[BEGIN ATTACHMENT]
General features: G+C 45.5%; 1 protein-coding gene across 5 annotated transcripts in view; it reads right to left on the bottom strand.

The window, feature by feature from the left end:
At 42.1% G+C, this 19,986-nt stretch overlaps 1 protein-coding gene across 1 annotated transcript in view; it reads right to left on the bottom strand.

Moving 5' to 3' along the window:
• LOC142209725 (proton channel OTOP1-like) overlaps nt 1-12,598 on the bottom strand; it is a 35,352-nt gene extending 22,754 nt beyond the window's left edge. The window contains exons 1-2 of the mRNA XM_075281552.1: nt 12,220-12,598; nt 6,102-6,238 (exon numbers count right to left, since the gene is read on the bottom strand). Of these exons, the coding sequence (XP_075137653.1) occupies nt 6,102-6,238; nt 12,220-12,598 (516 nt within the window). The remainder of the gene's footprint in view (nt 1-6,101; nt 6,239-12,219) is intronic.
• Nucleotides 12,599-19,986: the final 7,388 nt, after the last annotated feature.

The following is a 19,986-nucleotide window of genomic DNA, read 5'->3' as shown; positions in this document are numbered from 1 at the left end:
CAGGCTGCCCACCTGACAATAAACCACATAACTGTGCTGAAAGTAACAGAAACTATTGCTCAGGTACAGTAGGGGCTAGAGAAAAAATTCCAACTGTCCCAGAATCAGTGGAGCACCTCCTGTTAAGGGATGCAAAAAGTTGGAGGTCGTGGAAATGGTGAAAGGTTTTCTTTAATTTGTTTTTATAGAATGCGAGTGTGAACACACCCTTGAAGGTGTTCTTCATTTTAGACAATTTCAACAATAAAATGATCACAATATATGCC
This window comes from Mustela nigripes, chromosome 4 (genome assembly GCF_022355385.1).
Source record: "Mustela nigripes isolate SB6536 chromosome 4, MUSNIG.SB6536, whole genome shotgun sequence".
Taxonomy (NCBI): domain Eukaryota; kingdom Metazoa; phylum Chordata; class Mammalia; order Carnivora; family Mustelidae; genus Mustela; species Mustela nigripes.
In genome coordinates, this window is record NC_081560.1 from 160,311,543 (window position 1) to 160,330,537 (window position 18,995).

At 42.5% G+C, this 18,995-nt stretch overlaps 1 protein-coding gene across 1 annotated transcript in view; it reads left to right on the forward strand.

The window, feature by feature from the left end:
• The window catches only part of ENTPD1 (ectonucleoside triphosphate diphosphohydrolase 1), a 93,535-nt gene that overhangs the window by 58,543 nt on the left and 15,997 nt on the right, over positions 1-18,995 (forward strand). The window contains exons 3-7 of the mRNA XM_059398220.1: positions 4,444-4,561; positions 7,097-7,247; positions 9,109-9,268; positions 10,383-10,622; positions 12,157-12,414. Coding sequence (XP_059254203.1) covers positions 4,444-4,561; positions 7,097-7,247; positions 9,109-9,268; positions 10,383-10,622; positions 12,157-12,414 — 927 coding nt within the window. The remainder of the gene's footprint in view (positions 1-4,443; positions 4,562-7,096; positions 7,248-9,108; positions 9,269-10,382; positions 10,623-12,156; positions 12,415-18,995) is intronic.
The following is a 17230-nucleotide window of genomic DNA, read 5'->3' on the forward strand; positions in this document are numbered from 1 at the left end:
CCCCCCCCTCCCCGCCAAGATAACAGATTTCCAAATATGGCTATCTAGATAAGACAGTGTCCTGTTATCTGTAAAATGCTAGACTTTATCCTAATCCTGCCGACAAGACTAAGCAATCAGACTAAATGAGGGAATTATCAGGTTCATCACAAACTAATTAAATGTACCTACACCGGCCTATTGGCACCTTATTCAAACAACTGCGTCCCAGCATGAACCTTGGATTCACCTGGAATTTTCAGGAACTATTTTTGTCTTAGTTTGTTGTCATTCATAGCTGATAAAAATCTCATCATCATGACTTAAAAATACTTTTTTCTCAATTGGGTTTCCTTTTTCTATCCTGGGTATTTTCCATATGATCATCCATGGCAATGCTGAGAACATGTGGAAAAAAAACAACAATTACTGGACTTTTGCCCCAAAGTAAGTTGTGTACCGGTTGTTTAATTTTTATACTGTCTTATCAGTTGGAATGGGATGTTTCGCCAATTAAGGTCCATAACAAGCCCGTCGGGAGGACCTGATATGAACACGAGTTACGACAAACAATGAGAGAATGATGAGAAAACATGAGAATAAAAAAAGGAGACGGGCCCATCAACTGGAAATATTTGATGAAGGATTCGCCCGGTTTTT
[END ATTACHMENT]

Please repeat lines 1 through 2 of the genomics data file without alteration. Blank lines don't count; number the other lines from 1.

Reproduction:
General features: G+C 45.5%; 1 protein-coding gene across 5 annotated transcripts in view; it reads right to left on the bottom strand.

The window, feature by feature from the left end: